Options and hiding behind a screen can influence people to want to date, Geller said.
“It’s helped a lot of people who might normally be too shy to approach someone in an impromptu social setting. Dating apps, in particular, also help people know whether someone is interested in them immediately.”
So What Are We?
Spira said because of lack of experience and more access to technology, millennials feel the pressure. “Millennials are often single and have not had a serious relationship, where other demographics have been in long term relationships or have gotten divorced,” Spira said.
Cohen said she doesn’t feel pressure to date right now however because none of her friends are in relationships. Similarly Coblentz said if she saw all her friends in relationships she’d “be sad.” But because they are still in college, they aren’t ready to commit, or their “friends with benefits” aren’t ready to admit it. “I hear a lot of stories from girls in my sorority I live with. They talk about how they slept over at a guy’s house, but ‘it’s nothing.’ Obviously it’s something,” Cohen said.
Millennials are stereotyped for just sleeping around and not wanting anything serious, but based on Match’s Singles in America survey, 30 percent are more likely to want a relationship this year. “Older millennials are getting bored of ‘hookup culture,’ and it’s not surprising millennials are more likely to want a relationship,” Geller said.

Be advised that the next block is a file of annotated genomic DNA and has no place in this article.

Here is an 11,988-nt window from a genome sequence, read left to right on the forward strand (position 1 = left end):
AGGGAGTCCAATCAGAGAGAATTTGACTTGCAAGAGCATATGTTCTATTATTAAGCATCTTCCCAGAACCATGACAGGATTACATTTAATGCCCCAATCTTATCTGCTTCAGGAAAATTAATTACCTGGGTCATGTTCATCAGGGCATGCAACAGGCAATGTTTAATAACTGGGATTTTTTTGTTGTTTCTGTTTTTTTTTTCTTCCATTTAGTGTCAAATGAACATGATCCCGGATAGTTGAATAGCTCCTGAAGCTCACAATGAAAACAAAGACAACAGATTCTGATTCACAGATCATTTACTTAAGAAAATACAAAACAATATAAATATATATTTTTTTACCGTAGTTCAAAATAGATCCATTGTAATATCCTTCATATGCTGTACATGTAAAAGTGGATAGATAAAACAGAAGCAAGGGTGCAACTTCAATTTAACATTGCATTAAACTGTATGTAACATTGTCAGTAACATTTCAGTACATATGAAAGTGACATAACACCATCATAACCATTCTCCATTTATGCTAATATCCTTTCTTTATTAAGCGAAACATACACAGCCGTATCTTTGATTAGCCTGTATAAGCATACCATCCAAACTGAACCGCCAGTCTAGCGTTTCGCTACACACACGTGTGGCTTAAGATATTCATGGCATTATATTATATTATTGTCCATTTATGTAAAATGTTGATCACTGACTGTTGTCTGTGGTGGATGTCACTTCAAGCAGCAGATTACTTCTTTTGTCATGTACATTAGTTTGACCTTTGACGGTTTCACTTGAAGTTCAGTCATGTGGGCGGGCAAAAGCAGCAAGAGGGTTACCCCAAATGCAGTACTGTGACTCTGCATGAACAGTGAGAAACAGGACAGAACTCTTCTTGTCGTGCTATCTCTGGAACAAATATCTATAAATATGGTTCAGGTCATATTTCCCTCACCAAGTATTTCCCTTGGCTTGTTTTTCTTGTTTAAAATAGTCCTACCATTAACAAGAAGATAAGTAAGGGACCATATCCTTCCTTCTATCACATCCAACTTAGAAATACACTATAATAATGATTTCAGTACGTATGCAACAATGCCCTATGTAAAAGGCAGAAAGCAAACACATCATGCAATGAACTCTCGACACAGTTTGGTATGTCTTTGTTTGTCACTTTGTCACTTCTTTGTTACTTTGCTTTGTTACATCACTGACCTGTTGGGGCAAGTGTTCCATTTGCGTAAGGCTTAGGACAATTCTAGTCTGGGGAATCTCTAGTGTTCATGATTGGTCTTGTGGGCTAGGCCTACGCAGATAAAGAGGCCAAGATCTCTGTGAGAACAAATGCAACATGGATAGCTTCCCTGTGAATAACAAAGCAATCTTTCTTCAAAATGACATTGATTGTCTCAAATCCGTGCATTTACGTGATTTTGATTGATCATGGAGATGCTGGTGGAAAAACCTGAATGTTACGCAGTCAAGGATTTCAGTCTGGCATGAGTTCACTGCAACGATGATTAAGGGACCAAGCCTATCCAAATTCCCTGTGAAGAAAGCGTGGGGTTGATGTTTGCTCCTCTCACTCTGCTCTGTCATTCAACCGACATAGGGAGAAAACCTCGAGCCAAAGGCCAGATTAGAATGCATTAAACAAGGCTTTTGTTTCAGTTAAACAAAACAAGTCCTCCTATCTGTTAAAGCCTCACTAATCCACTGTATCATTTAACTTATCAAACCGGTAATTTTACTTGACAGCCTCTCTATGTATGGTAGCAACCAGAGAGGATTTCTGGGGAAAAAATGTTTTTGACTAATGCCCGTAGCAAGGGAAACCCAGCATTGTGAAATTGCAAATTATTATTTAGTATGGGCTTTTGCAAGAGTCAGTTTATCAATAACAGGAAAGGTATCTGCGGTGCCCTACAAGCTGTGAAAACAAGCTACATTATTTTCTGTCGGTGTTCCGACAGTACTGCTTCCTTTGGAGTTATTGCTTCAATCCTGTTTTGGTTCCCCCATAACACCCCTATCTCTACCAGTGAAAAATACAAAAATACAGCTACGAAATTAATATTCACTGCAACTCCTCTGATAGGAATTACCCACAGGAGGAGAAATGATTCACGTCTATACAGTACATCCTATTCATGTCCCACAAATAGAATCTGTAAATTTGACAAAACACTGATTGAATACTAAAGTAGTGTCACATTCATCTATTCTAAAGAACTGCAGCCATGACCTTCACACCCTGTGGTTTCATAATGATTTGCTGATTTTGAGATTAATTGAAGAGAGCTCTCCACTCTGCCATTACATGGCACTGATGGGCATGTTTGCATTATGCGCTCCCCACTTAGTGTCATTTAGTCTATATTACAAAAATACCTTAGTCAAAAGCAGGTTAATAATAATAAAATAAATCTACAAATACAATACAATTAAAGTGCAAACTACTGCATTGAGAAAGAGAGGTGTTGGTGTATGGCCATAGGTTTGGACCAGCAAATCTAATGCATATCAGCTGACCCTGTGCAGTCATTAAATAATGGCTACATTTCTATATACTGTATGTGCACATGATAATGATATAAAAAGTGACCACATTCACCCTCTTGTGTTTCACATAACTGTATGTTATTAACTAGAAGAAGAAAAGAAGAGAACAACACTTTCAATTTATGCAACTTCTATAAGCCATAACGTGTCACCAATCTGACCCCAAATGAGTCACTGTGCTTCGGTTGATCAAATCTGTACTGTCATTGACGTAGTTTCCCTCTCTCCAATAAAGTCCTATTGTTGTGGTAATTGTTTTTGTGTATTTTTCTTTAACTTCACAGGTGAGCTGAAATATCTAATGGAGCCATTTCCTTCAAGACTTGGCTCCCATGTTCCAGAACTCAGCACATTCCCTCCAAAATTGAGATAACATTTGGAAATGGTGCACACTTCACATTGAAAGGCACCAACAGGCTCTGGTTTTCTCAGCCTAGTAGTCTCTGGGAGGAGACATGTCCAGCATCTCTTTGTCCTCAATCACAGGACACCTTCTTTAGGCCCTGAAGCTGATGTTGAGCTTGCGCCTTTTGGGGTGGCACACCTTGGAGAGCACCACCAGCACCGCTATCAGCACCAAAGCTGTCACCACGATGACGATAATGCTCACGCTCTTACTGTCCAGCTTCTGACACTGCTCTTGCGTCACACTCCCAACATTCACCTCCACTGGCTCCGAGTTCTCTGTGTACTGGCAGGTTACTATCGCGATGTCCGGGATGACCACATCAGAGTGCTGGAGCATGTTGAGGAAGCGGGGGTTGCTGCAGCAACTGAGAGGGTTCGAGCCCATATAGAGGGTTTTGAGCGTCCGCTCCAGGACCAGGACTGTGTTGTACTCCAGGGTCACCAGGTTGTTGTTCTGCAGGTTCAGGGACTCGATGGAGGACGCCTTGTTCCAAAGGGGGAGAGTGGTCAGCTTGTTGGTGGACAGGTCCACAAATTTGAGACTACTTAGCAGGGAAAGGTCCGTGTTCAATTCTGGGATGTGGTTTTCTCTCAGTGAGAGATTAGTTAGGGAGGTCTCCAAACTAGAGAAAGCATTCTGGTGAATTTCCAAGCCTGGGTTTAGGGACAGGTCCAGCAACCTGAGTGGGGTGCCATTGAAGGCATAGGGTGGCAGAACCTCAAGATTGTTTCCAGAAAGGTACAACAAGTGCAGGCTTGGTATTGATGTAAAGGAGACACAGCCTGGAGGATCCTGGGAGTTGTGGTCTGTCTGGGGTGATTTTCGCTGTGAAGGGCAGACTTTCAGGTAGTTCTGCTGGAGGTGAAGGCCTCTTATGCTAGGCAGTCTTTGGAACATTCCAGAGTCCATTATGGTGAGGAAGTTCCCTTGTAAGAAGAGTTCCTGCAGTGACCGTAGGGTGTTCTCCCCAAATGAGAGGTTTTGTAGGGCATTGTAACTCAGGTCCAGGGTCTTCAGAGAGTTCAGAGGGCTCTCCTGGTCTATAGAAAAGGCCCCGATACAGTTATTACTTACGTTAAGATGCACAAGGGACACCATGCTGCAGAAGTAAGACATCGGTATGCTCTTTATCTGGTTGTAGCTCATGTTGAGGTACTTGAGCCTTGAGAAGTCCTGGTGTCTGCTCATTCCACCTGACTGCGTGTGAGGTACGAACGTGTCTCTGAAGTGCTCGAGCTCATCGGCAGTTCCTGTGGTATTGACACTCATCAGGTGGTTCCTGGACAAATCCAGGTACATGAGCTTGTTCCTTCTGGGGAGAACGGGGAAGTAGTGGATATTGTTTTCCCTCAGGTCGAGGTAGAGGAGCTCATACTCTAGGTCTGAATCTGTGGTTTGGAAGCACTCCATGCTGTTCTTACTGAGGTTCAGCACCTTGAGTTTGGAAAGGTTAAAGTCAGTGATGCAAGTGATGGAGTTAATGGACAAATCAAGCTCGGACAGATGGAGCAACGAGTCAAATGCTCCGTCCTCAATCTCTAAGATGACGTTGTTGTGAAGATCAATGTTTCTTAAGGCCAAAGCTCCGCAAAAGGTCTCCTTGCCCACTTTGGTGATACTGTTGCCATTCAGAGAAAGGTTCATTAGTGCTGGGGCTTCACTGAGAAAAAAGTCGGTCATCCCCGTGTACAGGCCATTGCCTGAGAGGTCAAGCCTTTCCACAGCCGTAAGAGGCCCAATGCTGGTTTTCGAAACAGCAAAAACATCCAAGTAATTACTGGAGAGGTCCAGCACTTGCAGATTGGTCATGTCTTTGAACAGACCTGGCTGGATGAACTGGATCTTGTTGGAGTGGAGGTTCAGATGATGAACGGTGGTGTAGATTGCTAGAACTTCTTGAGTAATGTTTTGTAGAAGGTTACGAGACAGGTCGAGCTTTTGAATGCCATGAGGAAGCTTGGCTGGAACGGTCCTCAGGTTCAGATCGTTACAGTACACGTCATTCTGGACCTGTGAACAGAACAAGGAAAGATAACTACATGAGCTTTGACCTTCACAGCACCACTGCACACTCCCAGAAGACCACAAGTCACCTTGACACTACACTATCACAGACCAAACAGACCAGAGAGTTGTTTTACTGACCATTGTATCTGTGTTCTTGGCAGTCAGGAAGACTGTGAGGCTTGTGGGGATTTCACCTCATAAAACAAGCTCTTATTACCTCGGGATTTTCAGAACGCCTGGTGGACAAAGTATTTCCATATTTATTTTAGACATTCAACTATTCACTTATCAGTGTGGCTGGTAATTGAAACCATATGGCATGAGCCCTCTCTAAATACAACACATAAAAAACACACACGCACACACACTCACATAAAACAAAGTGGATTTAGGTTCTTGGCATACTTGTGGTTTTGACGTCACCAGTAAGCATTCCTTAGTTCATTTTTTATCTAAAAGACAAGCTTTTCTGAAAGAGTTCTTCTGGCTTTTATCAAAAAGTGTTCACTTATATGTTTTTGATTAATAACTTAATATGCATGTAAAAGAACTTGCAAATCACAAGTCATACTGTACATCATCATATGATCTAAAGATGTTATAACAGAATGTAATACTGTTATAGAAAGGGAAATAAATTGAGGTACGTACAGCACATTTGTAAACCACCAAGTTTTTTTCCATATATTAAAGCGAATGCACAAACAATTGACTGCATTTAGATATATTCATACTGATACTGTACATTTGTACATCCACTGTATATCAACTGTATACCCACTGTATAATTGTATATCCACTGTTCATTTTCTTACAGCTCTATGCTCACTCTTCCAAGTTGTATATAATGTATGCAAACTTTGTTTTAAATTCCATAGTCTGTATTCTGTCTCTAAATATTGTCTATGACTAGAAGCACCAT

With the number of dating apps out there, Geller believes millennials get “a bad rap as sex-crazed fiends who think everyone is disposable.” However, that doesn’t make them any different from other generations, who have also slept around. “I think millennials want relationships, it just may not always seem like it because we date around a lot before finding the right person. Once we do, however, it makes sense millennials are more likely to want a relationship with that person.”
Millennials Want Lasting Love, Too
When scrolling through your Facebook feed and you see all your friends getting engaged, you might feel inclined to have that relationship too. After watching every season of The Bachelor, you might wonder when your fairytale love story will happen. Whether on an iPhone screen, on TV, or in real life, everyone wants to feel wanted by someone, especially millennials.